EU recommends ban on travel to countries with 'worst ever' Covid variant
The EU has called for an ’emergency break’ on travel from countries affected by the spread of a new highly infectious Covid variant.
President of the European Commission, Ursula von der Leyen, said it is important that Europe acts ‘swiftly and decisively’ in the face of the new mutation.
TheB.1.1.529 strain, which originated in Botswana, has been dubbed the ‘worst yet’ due to its resistance to antibodies.
On Friday, Belgium became the first European Union country to announce a case of the variant, which has also been identified in other places including South Africa, Botswana, Hong Kong and Israel.
Ms von der Leyen said: ‘The European Commission has today proposed to member states to activate the emergency brake on travel from countries in southern Africa and other counties affected to limit the spread of the new variant.’
She said travel should be suspended until we have a ‘clear understanding’ of the danger posed.
‘Travellers returning from these regions should respect strict quarantine rules,’ the European Commission chief said.
‘It depends on all of us as citizens to contribute to better control of the pandemic.’
The UK Government has already added South Africa, Botswana, Lesotho, Eswatini, Zimbabwe and Namibia to the travel red list due to the new strain.
It means passengers arriving from these countries from 4am on Sunday will be required to book and pay for a Government-approved hotel quarantine for 10 days.
Health Secretary Sajid Javid said the variant had sparked ‘huge international concern’ and had likely spread to many other countries.
Earlier, he told the Commons that more countries could be added to the red list, saying: ‘We are keeping this under review and there’s very live discussions going on about whether we should and when we might add further countries, and we won’t hesitate to act if we need to do so.’
Dr Susan Hopkins, chief medical adviser of the UK Health Security Agency (UKHSA), said scientists are very concerned about the new variant, though no cases have been detected in the UK.
She told the Today programme that the new variant had around ’30 different mutations’ – double that of the Delta variant which emerged in India in late 2020.
She added: ‘If we look at those mutations, there’s mutations that increase infectivity, mutations that evade the immune response both from vaccines and from natural immunity, mutations that cause increased transmissibility.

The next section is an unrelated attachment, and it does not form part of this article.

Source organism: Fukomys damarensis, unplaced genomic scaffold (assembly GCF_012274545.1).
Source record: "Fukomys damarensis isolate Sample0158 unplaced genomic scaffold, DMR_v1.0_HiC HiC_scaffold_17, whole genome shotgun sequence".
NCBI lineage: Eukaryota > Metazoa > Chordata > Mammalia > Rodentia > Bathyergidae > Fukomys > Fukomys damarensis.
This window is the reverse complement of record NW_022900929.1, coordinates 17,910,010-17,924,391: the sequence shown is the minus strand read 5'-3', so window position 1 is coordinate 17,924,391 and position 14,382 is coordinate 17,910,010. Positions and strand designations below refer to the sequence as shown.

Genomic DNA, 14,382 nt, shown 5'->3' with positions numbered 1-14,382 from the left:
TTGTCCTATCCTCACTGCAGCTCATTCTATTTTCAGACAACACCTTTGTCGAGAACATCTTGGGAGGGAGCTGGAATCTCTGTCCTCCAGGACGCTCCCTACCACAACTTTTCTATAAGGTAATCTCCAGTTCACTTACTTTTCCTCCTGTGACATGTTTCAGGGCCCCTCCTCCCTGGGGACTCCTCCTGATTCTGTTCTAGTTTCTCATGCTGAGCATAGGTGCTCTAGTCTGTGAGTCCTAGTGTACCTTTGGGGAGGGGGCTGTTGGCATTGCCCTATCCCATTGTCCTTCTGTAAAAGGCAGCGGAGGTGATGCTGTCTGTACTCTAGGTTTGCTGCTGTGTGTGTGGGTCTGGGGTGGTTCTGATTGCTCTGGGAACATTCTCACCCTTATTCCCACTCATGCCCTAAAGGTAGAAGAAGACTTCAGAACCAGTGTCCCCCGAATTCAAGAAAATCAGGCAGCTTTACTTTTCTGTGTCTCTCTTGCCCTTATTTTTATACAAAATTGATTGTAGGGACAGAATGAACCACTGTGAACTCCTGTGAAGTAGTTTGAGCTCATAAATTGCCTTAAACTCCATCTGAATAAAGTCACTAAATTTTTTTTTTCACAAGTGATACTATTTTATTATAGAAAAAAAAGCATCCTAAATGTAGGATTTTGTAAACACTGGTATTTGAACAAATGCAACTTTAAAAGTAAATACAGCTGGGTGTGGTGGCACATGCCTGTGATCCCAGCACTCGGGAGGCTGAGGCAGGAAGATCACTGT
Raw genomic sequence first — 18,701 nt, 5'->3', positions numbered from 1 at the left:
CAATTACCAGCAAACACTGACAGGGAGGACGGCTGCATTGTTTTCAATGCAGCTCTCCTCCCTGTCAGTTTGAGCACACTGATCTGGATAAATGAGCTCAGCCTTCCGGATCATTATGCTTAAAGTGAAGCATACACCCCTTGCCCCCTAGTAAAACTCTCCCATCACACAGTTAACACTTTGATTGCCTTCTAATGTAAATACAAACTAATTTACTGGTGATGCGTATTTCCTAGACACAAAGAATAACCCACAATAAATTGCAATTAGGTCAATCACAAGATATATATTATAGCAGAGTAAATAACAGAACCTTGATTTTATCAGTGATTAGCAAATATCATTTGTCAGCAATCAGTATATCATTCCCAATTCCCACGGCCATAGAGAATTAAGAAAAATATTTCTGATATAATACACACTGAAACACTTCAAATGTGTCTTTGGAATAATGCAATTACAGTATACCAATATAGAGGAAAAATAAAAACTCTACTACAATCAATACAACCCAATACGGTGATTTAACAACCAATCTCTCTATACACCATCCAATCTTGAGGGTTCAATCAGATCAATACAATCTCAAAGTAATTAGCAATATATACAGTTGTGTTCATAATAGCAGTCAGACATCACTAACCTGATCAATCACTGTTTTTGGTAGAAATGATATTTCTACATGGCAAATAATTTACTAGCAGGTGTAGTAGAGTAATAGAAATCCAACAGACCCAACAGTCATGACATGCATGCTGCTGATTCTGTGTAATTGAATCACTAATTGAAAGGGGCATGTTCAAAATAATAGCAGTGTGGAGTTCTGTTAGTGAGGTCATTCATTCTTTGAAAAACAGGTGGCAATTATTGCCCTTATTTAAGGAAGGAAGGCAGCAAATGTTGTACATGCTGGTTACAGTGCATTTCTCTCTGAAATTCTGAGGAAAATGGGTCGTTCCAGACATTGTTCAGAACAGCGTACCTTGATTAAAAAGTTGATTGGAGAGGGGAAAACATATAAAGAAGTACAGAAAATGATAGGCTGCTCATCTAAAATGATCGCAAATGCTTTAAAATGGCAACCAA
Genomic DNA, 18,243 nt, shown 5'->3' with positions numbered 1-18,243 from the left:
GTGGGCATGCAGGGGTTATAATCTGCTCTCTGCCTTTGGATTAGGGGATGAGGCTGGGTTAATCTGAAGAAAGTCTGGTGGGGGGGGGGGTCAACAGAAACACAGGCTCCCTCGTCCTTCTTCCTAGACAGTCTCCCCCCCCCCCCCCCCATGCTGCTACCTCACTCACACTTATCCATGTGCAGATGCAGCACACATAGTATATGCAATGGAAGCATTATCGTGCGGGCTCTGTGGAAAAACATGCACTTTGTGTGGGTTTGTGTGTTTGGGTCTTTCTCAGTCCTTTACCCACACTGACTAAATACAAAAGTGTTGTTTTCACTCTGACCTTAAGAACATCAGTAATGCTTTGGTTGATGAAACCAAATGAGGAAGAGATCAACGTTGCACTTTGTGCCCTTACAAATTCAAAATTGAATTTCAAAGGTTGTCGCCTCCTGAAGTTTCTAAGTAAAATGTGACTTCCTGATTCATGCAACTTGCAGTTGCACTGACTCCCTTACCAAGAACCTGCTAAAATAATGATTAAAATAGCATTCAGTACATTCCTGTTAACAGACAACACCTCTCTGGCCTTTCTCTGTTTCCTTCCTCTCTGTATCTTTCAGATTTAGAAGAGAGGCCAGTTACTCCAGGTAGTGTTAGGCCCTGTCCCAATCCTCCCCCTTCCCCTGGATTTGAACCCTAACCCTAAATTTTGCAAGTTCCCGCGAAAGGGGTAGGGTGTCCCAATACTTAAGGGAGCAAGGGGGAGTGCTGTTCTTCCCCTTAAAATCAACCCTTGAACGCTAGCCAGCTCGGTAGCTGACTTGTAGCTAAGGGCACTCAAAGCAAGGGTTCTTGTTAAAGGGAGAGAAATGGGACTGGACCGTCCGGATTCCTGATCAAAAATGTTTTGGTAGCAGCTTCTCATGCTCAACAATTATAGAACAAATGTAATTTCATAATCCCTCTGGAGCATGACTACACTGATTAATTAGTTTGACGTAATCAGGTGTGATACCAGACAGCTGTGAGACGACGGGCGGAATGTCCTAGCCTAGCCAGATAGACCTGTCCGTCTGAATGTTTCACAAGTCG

‘It’s a highly complex mutation, there’s also new ones that we have never seen before.’
She said the variant was the ‘most worrying’ seen by scientists but much was still unknown.
South African scientists raised the alarm over the variant this week following a dramatic rise in cases in some regions.
‘What we’re seeing in South Africa is that they were at a very, very low point with very low amount of cases being detected a day,’ Dr Hopkins said.
‘In a shorter period than two weeks, they have more than doubled their epidemiology picture, they are saying that the transmission rates, the R value that they have in Gauteng – around where this was first found – is now 2, which is really quite high.
‘We haven’t seen levels of transmission like that since right back at the beginning of the pandemic… so that would cause a major problem if you had that high transmission with this type of virus in a population where it may evade the immune responses that are already there.’
She said South Africa was not a highly vaccinated population but it was ‘highly immune’due to prior infection.
Work is continuing to see whether the new variant may be causing new infection in people who have already had coronavirus or a vaccine, or whether waning immunity may be playing a role.
Asked if the variant may already be in the UK, she said: ‘Well, it’s always possible. We have no cases identified whatsoever yet, nothing in our genome sequencing… so overall, I think the situation is reassuring in-country, but of course, people are arriving every day.’
Other countries including Germany, Italy, France, Israel and Singapore have also restricted travel over the variant.
A fourth wave of Covid-19 is already hitting the 27-nation EU especially badly, with governments scrambling to tighten restrictions in an attempt to contain the spread.
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